I’m an HSP
As far back as I can remember, I have been made aware that I am very sensitive compared to others, and that it’s not necessarily a good thing. I have always cried easily, I have a keen sense of fairness and justice, and if I’m not careful, I can be negatively affected by other’s sadness and anger. In response to crying, I have heard “it’s not really that bad, you don’t need to cry”, “you have to have thicker skin”, and the trite saying “sticks and stones…” – you know the rest. When I pointed out something that seemed unfair or was not working right, I often heard “well, that’s the way life is” and “life’s not fair.”
Sensitivity can be especially difficult in your workplace, especially if, like in most organizations, it’s considered unprofessional to show negative feelings. I have spent lots of time crying in bathroom stalls, pinching myself to keep my eyes filling with tears, and tamping down anger. I was told at one organization that I would never get a promotion because I was “too emotional.”
When my friend Mary sent me an article about HSP’s, or highly sensitive people, it completely changed my perspective. I took the online test to see if I was highly sensitive and, what do you know, it turns out I belong to the 15-20% of the population who is HSP. According to Dr. Elaine Aaron, the primary researcher behind HSP, people who are highly sensitive process information more deeply, which means that if you are sensitive, you can get easily overwhelmed by environmental stimuli and have strong emotions, compared to the majority of folks who are not considered to be HSP. There are advantages and disadvantages to being highly sensitive depending on the environment, what kind of support you have, and what your goals are, but the key is that being highly sensitive is not a dysfunction or an abnormality.
Canary in a coal mine
As recently as 1986, British coal miners would bring canaries with them into the mines to serve as an early-warning system for carbon monoxide poisoning. Canaries are extremely sensitive to carbon monoxide, so if, when the miners whistled to the bird and it did not respond, or they saw that it became ill, they knew that it was time to evacuate. Today, miners use a much more humane electronic system to detect carbon monoxide.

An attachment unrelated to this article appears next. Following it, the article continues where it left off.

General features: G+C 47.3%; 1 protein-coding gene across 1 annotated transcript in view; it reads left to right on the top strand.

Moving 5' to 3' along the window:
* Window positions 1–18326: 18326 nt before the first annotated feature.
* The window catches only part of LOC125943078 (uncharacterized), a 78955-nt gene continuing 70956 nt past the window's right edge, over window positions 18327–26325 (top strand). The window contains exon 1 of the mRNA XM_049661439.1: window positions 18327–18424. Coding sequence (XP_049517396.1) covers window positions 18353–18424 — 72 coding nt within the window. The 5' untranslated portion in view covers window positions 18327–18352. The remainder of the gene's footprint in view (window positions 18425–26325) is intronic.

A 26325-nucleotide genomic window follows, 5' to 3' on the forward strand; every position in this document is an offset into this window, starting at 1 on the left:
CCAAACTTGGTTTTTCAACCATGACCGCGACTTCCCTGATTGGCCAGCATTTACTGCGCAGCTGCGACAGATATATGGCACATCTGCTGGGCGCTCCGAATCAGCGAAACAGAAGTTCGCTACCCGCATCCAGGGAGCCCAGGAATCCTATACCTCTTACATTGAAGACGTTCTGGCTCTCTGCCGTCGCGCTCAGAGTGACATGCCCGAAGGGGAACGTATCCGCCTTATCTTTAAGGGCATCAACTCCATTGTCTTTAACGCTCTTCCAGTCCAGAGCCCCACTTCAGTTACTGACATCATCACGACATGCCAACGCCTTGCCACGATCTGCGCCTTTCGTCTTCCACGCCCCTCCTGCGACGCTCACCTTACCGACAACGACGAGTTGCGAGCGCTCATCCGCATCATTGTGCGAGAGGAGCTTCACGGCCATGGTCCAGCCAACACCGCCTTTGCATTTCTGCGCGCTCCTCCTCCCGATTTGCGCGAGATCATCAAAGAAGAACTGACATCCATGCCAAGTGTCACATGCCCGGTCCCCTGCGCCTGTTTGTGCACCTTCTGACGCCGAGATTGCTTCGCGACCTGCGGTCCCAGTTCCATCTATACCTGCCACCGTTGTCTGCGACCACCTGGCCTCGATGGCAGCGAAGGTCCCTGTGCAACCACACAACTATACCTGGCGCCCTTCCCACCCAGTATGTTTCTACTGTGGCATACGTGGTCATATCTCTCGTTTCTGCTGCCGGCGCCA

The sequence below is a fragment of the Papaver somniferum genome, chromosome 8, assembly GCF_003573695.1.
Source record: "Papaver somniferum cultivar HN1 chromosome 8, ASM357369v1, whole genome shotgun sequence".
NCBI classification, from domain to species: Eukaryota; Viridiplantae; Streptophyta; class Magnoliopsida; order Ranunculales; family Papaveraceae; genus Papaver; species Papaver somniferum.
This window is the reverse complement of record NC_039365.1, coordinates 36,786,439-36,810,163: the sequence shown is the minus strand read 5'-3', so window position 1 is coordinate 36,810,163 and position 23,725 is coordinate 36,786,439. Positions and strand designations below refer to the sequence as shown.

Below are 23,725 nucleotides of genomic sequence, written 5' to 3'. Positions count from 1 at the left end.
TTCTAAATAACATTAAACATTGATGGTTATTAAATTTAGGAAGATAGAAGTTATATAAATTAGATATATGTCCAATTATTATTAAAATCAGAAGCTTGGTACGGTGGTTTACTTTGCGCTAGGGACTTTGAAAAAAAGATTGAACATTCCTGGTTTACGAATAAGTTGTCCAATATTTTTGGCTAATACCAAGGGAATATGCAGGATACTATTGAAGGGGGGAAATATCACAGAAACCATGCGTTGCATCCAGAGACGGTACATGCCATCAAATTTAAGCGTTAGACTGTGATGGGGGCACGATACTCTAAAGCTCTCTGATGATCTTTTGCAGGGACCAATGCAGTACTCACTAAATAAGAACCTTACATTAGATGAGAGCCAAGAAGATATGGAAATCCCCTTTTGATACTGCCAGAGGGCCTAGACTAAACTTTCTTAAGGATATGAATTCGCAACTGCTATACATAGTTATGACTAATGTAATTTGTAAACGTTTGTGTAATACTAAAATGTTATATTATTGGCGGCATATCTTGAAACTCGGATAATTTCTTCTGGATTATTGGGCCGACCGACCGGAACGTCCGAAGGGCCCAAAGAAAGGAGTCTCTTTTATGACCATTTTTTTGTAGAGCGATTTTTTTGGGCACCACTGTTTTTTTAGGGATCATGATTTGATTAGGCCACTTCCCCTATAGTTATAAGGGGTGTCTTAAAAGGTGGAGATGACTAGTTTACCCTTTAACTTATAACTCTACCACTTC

Before I started my own business, I often felt like a canary in a coal mine. A few years ago, I was teaching a social work master’s class, and I
had one student about whom I was very concerned. Many of her comments in class carried a lot of anger in them, and she had a lot of trouble turning in her assignments on time, if at all. I spoke with her outside of class and got a very clear sense that she was really struggling with some personal challenges. Aside from that, she was bringing a lot of negativity into the classroom and making it difficult for me to teach effectively. When I spoke with an administrator at the school about the possibility of having her removed from the class, I was told that absolutely was not an option, but that I could stop teaching if I wanted. I didn’t want to abandon my class in the middle of a semester, so I kept going, managing class discussions as best I could. A few classes later, I had to end the class early because the student had made comments that I found so offensive that I burst into tears.
To the administration’s credit, after I insisted on bringing in a facilitator to the next class to allow the class to process the discussion and their feelings around seeing their professor cry, the school created
a pool of facilitators on which professors could call when class discussions became really challenging, especially around race issues. After the class ended, I found out from a friend who also taught at the school that the student had had to leave school because she had been admitted to a mental hospital.
What if the initial conversation with the administrator had gone better, and we brought the student in for a meeting, and it became clear then that she needed mental health services? What if the facilitator pool had been available earlier and I could have brought one in earlier to assist with managing difficult discussions?
Trust your canaries
If you read a bit about HSP’s, you could probably pick out the employees in your organization who are highly sensitive, especially if you are highly sensitive. These employees can be “high maintenance” – they may ask for special accommodations such as a quieter place to work, different lighting, more breaks, more time off, etc. They may show more emotion, both negative and positive. If they are like me, highly sensitive and high-sensation seeking, they might make lots of suggestions for improvements to processes, or they may complain a lot about working conditions, or they may seem really enthusiastic about a project one day and completely shut down the next. We can really seem like a pain in the behind.
These individuals can be disruptive, but listening to them can also pay off. HSP’s discomfort at work can act as an early-warning system for needed changes to policies, processes, or company culture. Just because only one or two people seem to be negatively affected doesn’t mean that their concerns are invalid; it could just be that they are giving you an opportunity to make positive change before burnout and turnover start increasing.
Paying attention to employees’ emotions for the purpose of making positive changes in your organization is part of emotional competence. To learn more about emotional competence and how it can work for your organization, contact us!